Banfi Brunello di Montalcino 2006
Sangiovese from Montalcino, Tuscany, Italy
The 1997 vintage of this wine was ranked #3 on the Wine Spectator's Top 10 Wines of 2002
Intense ruby red in color with garnet reflections. Aromas of violets and vanilla, with hints of licorice. Velvety palate, with tart-cherry flavors and traces of spice. Well structured with supple tannins, superb concentration, and good acidity. Persistent finish.
James Suckling - "Lots of sandalwood, with blueberry and blackberry aromas and hints of dried flowers. Cola too. Full body, with fine tannins and a long caressing finish. It’s so integrated and refined. The tannins are finely knit. Benchmark for the style and excellence of the vintage. Best after 2013."
The Wine Advocate - "The 2006 Brunello di Montalcino is a beautiful wine laced with red berries, flowers and subtle hints of earthiness. Soft and supple throughout, the Brunello shows lovely juiciness in its fruit and a delicate, understated personality. The 2006 represents yet another step in the more elegant, refined direction the estate has taken in recent years. The 2006 Brunello was aged in equal parts cask and French oak barrels. Anticipated maturity: 2012-2020."
Wine Enthusiast - "Castello Banfi’s 2006 Brunello opens with smooth and soft cherry flavors and is packed tight with background aromatics that include tobacco, cola, leather and more dark fruit. The wine’s texture is silky, crisp and long-lasting. "
Wine Spectator - "Smooth and round, this red offers cherry, bitter almond, spice and woodsy notes. The tannins are dense, but this is balanced overall and lingers on the finish. Best from 2013 through 2022. 45,830 cases made"
International Wine Cellar - "Bright deep red. Sexy aromas and flavors of raspberry and musky tobacco, with wilder suggestions of leather, herbs and dried flowers. A suave, silky midweight, with a fine-grained texture and nicely integrated acidity. Finishes with broad, sweet tannins and very good length. Not overly oaky despite having spent two years in barriques."
Wine & Spirits - "A substantial and forceful sangiovese grosso, this has dark scents of fruit skin and floral, tomato leaf character. It's lean, firm and peppery in the finish, needing several years for the tannins to mature and integrate with the warmth of the wine."
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Castello Banfi Winery
In 1978 John and Harry Mariani, owners of the U.S. wine importer Banfi Vintners, established the award winning vineyard estate and winery Castello Banfi in the Brunello region of Tuscany. A constellation of single vineyards located on ideal sites cover about one third of the 7,100 acre (2,830 hectares) estate. The remaining land consists of bucolic meadows, olive and plum groves, and woodland. Central to the property is a medieval castle that functions as a hospitality center, hosting visitors at a full service restaurant, enoteca and museum dedicated to the history of glass and its relation to wine. View all Castello Banfi Wines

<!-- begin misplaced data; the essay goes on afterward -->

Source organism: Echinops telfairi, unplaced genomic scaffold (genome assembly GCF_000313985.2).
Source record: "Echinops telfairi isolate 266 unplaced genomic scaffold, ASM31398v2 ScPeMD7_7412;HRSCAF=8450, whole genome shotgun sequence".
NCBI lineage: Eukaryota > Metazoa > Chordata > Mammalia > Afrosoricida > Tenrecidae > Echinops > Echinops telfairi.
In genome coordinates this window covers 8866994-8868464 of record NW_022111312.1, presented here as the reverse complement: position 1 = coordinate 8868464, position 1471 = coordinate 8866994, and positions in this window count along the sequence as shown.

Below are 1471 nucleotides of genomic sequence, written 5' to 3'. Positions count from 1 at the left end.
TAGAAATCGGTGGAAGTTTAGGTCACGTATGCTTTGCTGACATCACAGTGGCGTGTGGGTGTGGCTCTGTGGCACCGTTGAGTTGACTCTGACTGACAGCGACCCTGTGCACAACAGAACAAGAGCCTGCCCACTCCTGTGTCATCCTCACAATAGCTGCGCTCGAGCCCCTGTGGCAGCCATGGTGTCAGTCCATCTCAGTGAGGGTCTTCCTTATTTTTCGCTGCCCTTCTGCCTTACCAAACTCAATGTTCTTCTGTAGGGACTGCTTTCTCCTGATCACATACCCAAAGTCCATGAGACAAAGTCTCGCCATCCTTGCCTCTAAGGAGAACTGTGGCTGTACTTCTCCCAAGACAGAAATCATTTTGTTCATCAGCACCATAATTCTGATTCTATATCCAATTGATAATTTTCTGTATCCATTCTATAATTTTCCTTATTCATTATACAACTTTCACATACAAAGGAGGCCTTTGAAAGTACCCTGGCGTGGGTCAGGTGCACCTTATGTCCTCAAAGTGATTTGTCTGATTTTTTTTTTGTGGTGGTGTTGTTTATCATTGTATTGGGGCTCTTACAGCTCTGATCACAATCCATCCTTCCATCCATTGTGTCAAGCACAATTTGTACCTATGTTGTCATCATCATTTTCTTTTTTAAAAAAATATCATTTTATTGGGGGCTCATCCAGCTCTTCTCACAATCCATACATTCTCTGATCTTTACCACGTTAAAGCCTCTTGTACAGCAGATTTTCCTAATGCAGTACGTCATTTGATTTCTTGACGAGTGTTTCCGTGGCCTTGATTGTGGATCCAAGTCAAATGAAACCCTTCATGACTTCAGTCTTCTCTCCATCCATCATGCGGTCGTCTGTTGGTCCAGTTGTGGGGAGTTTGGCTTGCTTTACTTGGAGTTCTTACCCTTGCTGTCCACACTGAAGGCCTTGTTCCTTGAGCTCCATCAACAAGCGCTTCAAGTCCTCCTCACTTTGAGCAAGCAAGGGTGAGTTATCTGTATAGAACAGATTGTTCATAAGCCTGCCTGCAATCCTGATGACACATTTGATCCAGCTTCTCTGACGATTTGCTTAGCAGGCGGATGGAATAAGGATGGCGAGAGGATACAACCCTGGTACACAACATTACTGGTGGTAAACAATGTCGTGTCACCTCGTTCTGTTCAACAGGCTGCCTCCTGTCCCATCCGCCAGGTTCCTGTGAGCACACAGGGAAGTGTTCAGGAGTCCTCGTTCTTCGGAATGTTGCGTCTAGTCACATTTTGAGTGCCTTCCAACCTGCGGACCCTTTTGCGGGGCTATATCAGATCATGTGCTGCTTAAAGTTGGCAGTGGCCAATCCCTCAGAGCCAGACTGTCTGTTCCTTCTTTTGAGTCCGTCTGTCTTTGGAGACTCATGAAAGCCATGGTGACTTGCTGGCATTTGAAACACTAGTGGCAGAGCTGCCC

About TuscanyView a map of Tuscany wineries (TUSS-can-ee) Sangiovese. Most of the wine coming from Tuscany is made from some clone of this varietal, but a growing trend, started by the renegade winemakers of those Super Tuscans, is to incorporate more international varietals.
Notable FactsThe most well known sub-districts of Tuscany are Chianti, Brunello di Montalcino and Vino Nobile di Montepulciano (note that Montepulciano here refers to the local village, not the grape variety found in the Italian region of Abruzzi). Wine labeled from these regions is DOC-regulated and Sangiovese-based blends. Quality wine from these DOC areas has been on the rise for decades, with top-notch winemakers and wineries shedding the low-quality image once held for Tuscan wine by producing consistently outstanding bottlings that range from deliciously drinkable to highly ageable. Newer to the scene are regions like Bohlgeri and the Maremma, home to of what are now termed "Super-Tuscans," named for the wine coming from the Tuscany area, but not following all of the DOC or DOCG laws required in Italy. In the 1970's, some pioneer winemakers began buying land outside of Chianti and Montalcino, and planting not only Sangiovese, but also international varieties like Cabernet Sauvignon and Merlot. The wine they produced only fit into the lowest Italian category of "vina da tavola," but the winemakers sold the wine for high prices, creating an almost cult following, and spurning a new wine category called IGT.
A little ditty about Italy...This country has about as many wines as its had governments. With 20 different regions, hundreds of DOCs and even more indigenous varieties, the amount of wine made in Italy is mind-boggling. Most of the juice, however, remains in the country for thirsty Italians. Wine is food in Italy and its rare that a meal is consumed without a glass of vino. That said, it's not common to find many folks drinking wine without food either. In turn, it's a match, and a mighty good one at that. In fact, it's safe to say that Italian wine is a foodie wine – one that goes on the table for a myraid of meals.
For regions, the most popular are Tuscany (home of Chianti), Piedmont and the Tre-Venezie, which includes Veneto, Trentino Alto-Adige and Friuli. Other communes of note are in Southern Italy, and a few good wines are made elsewhere in the country. The islands of Sardinia and Sicily are members of the Italian winemaking community as well.
Customer ReviewsSign In to Add Your Review43.9 out of 5 stars